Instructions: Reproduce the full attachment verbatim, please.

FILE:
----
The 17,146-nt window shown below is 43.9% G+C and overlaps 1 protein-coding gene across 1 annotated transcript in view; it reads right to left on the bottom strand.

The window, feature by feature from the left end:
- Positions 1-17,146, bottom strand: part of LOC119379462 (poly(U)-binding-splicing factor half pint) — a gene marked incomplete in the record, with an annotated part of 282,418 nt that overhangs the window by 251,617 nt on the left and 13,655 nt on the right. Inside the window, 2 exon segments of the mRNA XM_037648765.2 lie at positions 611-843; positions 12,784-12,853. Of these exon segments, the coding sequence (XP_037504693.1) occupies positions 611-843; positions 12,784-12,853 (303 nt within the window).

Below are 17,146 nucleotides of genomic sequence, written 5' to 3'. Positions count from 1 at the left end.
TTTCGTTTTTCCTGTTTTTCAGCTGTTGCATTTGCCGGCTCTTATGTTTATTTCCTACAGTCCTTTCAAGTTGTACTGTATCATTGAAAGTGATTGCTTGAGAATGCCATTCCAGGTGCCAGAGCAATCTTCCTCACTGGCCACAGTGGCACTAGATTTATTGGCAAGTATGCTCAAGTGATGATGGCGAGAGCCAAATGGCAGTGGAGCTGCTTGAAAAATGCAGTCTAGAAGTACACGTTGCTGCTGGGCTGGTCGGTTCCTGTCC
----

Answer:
The 17,146-nt window shown below is 43.9% G+C and overlaps 1 protein-coding gene across 1 annotated transcript in view; it reads right to left on the bottom strand.

The window, feature by feature from the left end:
- Positions 1-17,146, bottom strand: part of LOC119379462 (poly(U)-binding-splicing factor half pint) — a gene marked incomplete in the record, with an annotated part of 282,418 nt that overhangs the window by 251,617 nt on the left and 13,655 nt on the right. Inside the window, 2 exon segments of the mRNA XM_037648765.2 lie at positions 611-843; positions 12,784-12,853. Of these exon segments, the coding sequence (XP_037504693.1) occupies positions 611-843; positions 12,784-12,853 (303 nt within the window).

Below are 17,146 nucleotides of genomic sequence, written 5' to 3'. Positions count from 1 at the left end.
TTTCGTTTTTCCTGTTTTTCAGCTGTTGCATTTGCCGGCTCTTATGTTTATTTCCTACAGTCCTTTCAAGTTGTACTGTATCATTGAAAGTGATTGCTTGAGAATGCCATTCCAGGTGCCAGAGCAATCTTCCTCACTGGCCACAGTGGCACTAGATTTATTGGCAAGTATGCTCAAGTGATGATGGCGAGAGCCAAATGGCAGTGGAGCTGCTTGAAAAATGCAGTCTAGAAGTACACGTTGCTGCTGGGCTGGTCGGTTCCTGTCC